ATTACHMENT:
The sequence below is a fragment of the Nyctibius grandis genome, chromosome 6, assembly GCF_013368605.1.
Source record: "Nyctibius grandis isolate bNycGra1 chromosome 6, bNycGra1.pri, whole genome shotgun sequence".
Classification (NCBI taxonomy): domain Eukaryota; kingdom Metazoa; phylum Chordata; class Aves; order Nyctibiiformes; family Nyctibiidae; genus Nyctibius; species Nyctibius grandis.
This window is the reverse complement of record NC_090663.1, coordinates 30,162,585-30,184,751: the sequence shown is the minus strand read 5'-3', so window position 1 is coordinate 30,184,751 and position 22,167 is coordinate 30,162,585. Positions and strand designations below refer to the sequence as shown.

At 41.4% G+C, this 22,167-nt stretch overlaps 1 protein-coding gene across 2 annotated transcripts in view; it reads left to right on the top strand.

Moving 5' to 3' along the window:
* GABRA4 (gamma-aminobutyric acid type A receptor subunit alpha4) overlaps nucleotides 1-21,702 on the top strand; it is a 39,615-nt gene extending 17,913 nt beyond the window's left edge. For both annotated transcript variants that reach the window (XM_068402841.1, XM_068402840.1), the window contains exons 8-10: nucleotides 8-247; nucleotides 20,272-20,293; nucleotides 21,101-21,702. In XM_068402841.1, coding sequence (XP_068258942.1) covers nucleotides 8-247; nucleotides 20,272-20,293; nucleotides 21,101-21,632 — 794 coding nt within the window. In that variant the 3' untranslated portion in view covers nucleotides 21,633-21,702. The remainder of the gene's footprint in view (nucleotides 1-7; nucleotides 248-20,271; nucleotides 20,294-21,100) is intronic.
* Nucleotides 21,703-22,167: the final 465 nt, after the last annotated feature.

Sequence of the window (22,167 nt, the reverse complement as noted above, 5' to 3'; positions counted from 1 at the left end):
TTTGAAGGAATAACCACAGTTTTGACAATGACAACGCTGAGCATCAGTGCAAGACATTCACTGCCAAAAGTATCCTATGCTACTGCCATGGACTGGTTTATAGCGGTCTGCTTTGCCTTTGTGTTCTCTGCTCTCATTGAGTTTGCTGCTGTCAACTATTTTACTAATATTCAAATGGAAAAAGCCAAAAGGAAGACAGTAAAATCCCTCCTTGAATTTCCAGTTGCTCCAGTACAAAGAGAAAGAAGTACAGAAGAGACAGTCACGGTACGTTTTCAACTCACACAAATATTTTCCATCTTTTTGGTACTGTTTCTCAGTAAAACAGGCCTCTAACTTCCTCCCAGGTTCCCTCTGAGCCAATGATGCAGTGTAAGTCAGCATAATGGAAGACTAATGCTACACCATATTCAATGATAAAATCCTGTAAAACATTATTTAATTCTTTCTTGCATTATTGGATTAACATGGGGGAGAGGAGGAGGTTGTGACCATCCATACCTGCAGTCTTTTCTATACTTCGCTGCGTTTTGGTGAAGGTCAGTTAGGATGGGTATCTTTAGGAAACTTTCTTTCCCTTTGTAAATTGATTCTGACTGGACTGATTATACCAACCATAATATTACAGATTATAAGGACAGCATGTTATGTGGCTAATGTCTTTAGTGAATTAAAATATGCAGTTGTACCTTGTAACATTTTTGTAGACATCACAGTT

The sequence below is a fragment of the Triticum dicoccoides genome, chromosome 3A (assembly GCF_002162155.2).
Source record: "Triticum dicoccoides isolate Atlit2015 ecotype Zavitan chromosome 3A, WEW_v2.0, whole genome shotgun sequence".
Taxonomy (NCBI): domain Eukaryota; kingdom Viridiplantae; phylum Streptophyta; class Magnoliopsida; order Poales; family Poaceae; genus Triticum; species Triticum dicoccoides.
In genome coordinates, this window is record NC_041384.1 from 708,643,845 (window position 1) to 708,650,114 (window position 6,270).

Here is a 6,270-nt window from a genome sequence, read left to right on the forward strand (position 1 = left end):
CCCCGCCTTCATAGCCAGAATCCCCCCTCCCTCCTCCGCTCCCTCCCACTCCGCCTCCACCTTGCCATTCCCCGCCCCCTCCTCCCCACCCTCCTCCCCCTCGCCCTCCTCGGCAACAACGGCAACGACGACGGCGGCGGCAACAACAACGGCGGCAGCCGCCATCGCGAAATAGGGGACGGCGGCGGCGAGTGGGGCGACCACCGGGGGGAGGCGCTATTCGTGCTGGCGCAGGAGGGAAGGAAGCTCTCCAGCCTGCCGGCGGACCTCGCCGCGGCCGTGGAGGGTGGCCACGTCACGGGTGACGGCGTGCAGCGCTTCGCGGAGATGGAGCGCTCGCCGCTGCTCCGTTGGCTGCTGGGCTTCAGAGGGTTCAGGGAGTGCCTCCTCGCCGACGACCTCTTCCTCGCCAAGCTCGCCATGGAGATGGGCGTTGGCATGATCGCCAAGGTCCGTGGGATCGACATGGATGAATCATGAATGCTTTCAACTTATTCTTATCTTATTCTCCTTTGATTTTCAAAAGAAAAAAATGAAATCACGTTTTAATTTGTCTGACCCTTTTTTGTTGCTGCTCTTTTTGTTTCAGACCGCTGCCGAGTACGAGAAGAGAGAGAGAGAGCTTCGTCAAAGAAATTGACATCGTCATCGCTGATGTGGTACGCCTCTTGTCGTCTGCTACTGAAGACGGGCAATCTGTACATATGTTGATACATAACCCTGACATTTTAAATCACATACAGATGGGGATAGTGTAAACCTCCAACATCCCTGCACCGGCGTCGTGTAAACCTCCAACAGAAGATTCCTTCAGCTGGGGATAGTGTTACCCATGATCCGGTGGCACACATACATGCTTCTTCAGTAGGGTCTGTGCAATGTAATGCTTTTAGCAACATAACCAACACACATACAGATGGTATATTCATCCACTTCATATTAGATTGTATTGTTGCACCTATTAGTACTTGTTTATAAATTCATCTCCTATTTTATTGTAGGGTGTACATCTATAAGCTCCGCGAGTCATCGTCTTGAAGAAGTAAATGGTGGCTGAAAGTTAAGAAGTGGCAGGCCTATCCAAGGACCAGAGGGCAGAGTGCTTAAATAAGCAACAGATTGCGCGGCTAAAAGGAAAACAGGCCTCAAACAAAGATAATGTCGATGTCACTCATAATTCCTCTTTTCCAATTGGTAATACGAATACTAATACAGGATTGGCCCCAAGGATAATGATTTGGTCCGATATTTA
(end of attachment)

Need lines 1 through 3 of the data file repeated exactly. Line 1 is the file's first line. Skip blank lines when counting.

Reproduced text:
The sequence below is a fragment of the Nyctibius grandis genome, chromosome 6, assembly GCF_013368605.1.
Source record: "Nyctibius grandis isolate bNycGra1 chromosome 6, bNycGra1.pri, whole genome shotgun sequence".
Classification (NCBI taxonomy): domain Eukaryota; kingdom Metazoa; phylum Chordata; class Aves; order Nyctibiiformes; family Nyctibiidae; genus Nyctibius; species Nyctibius grandis.